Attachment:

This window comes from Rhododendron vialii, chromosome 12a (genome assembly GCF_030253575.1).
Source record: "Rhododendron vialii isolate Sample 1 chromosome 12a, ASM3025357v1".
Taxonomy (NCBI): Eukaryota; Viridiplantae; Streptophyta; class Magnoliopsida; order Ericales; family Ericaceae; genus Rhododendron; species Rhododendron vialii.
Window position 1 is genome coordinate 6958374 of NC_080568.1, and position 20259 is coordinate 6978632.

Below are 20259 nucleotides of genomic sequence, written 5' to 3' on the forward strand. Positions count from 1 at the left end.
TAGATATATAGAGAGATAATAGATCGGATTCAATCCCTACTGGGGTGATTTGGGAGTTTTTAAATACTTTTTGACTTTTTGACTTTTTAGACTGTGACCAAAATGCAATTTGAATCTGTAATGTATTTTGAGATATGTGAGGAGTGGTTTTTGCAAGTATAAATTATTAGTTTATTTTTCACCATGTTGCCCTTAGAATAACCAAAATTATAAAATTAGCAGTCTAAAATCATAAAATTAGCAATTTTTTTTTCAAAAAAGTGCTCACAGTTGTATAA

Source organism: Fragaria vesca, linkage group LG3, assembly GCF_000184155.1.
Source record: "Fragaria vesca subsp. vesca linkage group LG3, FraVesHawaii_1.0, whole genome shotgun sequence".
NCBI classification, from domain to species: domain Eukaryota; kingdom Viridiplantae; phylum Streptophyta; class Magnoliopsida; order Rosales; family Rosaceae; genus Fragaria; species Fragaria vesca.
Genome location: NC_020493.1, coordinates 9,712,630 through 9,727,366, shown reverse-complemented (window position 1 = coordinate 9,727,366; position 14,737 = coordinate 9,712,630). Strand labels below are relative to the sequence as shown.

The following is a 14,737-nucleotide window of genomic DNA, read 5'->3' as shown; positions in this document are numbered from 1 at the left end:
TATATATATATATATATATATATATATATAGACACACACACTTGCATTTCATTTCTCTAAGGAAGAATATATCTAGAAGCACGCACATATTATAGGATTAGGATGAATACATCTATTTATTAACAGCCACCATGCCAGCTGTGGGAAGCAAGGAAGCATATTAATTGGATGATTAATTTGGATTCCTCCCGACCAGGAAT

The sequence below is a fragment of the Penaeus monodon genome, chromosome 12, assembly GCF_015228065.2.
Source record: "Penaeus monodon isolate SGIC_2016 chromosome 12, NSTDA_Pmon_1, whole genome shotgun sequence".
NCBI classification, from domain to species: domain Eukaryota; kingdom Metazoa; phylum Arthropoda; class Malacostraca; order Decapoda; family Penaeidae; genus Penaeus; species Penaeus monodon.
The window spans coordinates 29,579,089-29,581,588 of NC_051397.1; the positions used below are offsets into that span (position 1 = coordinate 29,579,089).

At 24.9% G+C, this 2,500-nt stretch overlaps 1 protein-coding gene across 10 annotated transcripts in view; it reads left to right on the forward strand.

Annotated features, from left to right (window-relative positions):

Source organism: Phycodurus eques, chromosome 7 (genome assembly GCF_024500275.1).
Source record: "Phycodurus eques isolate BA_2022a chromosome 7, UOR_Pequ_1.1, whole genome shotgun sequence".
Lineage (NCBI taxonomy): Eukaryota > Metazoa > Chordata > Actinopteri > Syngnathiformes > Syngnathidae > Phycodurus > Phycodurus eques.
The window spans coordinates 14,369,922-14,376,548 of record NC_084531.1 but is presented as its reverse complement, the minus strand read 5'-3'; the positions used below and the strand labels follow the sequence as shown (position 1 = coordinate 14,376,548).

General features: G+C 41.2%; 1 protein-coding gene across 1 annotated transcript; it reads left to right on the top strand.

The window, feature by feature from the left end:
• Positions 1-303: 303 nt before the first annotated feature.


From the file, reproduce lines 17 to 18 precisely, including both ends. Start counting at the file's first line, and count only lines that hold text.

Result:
At 24.9% G+C, this 2,500-nt stretch overlaps 1 protein-coding gene across 10 annotated transcripts in view; it reads left to right on the forward strand.

Annotated features, from left to right (window-relative positions):